And here they were led by a softly-spoken Pioneer.

Read More: Mutual benefit has shaped intense rivalry

Now I've been lucky enough to get in with some great managers. Jack, Eamonn, Pat O'Shea, PO, they all had their own ways of getting through to people and the end result was the same - they were winners.

And I've often thought that it would have been great to be in a dressing room with the likes of Micko, Billy Morgan, Seán Boylan and Brian Cody.

But if you were to ask me right now, I'd love to have played for Mickey Harte. I looked at the video of him coming into the Tyrone dressing room with the Anglo Celt Cup after the Ulster final.

And the room just erupts and one lad turns Mickey's hat backwards like he was a rapper.

I can't imagine how Mickey gets through to his current team of young fellas. They must be so different to the young Tyrone lads he started out with back in the 1990s. But he does. And in that clip their respect for him is absolute but the affection is genuine.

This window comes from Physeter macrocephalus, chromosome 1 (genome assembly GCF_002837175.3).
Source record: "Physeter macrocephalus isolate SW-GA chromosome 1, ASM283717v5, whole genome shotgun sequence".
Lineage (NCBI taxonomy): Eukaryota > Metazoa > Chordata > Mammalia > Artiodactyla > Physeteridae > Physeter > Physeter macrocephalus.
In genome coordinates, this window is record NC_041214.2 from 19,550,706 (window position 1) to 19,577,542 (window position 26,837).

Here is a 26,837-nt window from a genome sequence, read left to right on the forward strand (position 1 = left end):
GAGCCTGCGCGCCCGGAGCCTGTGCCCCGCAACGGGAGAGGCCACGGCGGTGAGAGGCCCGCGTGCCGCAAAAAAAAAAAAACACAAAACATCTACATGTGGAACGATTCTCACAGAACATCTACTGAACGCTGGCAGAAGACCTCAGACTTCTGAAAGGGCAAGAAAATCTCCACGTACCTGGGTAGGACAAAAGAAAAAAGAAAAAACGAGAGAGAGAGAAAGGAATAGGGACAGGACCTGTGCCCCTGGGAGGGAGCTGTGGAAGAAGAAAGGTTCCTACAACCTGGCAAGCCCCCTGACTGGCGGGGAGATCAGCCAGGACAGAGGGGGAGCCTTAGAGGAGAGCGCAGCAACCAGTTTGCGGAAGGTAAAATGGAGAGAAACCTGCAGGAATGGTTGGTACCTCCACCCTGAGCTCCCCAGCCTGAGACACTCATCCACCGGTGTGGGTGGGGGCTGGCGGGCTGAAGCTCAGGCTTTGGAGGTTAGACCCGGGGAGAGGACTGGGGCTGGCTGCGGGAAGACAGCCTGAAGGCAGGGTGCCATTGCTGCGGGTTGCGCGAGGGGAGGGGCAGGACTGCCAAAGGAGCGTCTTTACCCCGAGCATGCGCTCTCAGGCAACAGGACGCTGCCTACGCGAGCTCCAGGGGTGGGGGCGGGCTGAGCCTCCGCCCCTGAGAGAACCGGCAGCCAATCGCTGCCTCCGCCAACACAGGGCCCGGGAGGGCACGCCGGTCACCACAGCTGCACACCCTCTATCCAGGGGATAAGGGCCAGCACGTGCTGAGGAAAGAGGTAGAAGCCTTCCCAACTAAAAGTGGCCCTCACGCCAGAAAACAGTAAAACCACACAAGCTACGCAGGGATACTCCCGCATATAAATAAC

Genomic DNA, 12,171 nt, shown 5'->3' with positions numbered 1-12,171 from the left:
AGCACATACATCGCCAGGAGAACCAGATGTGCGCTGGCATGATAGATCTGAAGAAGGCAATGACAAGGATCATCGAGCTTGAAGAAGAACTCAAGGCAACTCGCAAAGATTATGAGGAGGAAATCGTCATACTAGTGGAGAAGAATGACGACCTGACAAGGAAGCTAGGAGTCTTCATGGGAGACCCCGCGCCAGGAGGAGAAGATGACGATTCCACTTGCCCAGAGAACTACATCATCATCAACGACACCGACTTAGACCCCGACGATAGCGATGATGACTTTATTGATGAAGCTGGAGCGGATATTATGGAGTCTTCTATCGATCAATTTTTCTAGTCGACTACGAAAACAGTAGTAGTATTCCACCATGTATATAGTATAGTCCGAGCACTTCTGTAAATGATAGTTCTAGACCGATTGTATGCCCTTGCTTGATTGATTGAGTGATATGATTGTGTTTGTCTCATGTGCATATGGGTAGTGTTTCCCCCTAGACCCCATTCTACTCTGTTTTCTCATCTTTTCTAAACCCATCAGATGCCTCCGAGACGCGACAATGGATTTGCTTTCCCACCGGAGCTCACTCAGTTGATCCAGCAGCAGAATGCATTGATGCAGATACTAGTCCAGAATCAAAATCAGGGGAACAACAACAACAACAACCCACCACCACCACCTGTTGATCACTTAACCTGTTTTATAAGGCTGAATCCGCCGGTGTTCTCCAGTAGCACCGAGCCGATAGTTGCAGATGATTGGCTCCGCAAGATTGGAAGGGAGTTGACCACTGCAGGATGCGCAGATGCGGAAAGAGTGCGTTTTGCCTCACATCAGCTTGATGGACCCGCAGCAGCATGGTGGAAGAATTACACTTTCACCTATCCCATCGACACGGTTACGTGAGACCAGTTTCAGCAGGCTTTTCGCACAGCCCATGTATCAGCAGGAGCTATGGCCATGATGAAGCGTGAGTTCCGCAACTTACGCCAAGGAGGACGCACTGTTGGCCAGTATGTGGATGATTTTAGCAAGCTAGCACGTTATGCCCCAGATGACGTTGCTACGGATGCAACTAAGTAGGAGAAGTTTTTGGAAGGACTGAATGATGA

To be still relevant after all this time is amazing. His longevity is incredible, especially considering how much change the game has seen in his period in charge.

Of the Tyrone team I played against, some of them had Mickey as their minor manager. And that they were still listening to him as they ticked into their 30s speaks volumes about the man.

Now that I know Mickey a bit better I can say he is a gentleman. But his teams were anything but gentle. They were quare animals to play against.

Now they got loads of stick for how they played. Always on the edge and a little over it at times if they felt it was necessary. I'm sure Mickey could have reined his boys in at any stage, but he didn't. He saw that edge was what made them. And it was hard to equalise this nice man with the teams he was putting out on the field.